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Anti-prom, also known as morp (prom spelled backwards), is a social event often staged by high school students as a protest against, or boycott of, their school's official prom, as an alternative celebration. Other times, it may be an unofficial prom, planned by the students themselves so that it is not under the control of the school.
Some of the more common reasons for the creation of an anti-prom include the desire to curb the large cost of a traditional prom, to listen to music other than that expected to be played at the official prom, to have a smaller, more personal get-together, ones that cannot find a date or have been rejected for a prom date, don't like the food, or have looser and less strict rules than the school's (often relating to dress rules or alcohol consumption). Another common anti-prom is an unofficial dance set up by freshmen and sophomores as they cannot go to prom without a junior or senior.
The attendees of an anti-prom usually disagree with the values of the high school in-crowd who, stereotypically, organize the prom from the preparatory stages to the after-parties. In particular, anti-prom attendees protest what they regard as the vanity, excess, and conformity that the prom culture expects from students. Anti-proms do not follow any prescribed format, catering instead to the varied tastes of the large spectrum of students who feel dissociated from prom culture. Nevertheless, anti-prom participants are generally concerned with arranging social activities that are not only fun and enjoyable, but which also serve as an assertion of solidarity and of the legitimacy of social difference.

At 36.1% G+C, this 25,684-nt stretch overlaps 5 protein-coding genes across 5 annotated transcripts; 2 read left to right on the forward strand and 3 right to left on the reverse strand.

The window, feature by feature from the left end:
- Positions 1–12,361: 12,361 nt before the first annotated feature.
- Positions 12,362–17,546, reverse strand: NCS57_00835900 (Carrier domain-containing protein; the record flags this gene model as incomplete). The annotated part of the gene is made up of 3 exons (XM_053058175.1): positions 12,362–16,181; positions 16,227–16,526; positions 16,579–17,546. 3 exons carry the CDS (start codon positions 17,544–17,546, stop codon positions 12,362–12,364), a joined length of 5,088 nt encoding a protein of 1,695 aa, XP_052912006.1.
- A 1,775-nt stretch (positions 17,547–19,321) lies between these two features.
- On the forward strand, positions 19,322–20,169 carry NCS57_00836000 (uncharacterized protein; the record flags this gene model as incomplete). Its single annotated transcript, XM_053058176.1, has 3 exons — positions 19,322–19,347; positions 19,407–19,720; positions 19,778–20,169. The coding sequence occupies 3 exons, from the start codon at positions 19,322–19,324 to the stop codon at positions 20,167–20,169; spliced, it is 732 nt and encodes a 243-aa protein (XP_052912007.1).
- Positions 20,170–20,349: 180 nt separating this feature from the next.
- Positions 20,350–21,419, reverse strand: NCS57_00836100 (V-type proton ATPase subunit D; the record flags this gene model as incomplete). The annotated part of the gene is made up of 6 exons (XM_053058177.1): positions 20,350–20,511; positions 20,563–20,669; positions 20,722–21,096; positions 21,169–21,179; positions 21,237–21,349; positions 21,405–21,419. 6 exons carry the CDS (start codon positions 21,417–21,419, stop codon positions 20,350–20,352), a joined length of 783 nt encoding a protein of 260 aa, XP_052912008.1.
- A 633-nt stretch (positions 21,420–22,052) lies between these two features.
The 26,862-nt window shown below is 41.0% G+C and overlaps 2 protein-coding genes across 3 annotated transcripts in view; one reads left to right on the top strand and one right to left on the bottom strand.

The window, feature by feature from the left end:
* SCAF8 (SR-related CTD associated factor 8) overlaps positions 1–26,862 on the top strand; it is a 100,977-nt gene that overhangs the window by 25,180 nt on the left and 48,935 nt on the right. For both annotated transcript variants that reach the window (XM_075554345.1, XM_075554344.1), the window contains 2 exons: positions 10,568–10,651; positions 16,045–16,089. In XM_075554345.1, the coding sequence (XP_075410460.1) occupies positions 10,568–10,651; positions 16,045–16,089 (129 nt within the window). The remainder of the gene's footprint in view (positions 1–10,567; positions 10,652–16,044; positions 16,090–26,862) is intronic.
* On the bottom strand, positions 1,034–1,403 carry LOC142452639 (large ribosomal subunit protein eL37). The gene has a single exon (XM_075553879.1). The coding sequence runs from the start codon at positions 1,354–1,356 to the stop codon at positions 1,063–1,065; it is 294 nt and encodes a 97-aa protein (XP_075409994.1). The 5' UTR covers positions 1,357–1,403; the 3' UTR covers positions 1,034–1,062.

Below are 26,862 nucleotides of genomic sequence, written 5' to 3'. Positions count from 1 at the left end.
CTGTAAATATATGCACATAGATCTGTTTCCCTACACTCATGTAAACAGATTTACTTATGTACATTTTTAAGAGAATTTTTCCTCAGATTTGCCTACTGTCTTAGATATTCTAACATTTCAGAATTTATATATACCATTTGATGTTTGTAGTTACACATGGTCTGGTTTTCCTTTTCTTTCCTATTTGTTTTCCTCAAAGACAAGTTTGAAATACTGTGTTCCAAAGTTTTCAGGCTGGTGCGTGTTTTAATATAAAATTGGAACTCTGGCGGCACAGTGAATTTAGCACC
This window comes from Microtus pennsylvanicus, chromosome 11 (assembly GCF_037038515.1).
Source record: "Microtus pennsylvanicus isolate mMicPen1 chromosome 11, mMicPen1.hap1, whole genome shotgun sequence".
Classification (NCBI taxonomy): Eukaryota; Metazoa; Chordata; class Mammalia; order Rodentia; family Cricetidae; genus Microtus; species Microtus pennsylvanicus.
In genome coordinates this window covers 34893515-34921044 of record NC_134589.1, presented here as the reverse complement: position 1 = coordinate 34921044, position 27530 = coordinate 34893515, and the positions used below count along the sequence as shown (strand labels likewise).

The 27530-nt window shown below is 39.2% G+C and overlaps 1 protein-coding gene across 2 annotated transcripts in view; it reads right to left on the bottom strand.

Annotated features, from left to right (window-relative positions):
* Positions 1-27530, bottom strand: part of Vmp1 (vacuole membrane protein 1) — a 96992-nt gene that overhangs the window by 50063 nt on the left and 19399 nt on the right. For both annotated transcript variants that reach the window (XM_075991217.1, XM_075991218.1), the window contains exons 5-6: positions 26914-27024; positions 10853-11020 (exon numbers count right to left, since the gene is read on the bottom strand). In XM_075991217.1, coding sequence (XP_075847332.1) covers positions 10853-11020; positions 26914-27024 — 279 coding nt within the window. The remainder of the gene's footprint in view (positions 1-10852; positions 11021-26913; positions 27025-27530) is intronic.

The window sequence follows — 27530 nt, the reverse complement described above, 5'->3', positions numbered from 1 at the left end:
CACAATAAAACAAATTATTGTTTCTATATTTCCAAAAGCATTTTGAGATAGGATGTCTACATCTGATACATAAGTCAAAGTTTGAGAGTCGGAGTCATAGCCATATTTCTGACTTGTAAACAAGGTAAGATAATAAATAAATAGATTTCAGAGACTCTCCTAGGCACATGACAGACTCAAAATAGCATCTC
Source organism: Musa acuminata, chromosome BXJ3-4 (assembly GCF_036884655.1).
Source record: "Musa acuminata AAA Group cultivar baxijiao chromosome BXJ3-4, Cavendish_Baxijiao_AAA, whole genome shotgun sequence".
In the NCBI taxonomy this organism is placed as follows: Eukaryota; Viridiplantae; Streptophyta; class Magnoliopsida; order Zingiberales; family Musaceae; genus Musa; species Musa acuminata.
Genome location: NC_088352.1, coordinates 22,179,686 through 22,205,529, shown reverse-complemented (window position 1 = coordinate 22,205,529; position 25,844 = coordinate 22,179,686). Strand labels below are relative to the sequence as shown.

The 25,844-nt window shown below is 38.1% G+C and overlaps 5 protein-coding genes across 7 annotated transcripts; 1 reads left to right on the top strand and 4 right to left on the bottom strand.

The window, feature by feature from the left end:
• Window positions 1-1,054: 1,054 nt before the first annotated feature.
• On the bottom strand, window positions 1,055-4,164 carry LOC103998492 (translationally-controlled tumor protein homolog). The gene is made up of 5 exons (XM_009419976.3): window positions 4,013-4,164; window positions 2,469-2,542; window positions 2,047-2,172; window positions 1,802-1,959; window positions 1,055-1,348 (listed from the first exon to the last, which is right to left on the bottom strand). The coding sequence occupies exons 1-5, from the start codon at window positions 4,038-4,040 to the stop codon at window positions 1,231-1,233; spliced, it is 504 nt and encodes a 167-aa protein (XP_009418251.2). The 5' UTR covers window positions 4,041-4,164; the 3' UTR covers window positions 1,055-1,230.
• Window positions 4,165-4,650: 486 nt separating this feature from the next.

In the United States, youth belonging to the Church of Jesus Christ and Latter Day Saints often attend morps organized through their church or stake. This is true even in the state of Utah, where a substantial percentage of the youth belong to Mormon families. The custom is that the girls can each ask a boy to take them, but the boys cannot ask the girls
Sexual orientation and gender identity sometimes plays a role in leading students to form and attend an anti-prom (sometimes referred to as a gay prom or queer prom): lesbian, gay, bisexual, transgender, queer, and questioning (LGBTQQ) students who feel that attending their school's traditional prom with a same-sex partner or not identifying in traditional gender identity fashion would be problematic might choose to hold their own gathering. Gay proms began to form in the 1990s, with one of the longest running and oldest being the Hayward Gay Prom, which was first held in 1995.
- Ann Hulbert (November 3, 2005). "Take Back the Prom". Slate.
- Smith, Darron T. (October 1, 2010). Black and Mormon (Reprint ed.). Chicago: University of Illinois Press.
- Rebecca Parr (December 5, 2012). "Hayward Gay Prom is focus of new film". Hayward Daily Review.
- Brenda Huang (January 12, 2006). "Alliance to host Tracy's first gay prom". San Joaquin News Service.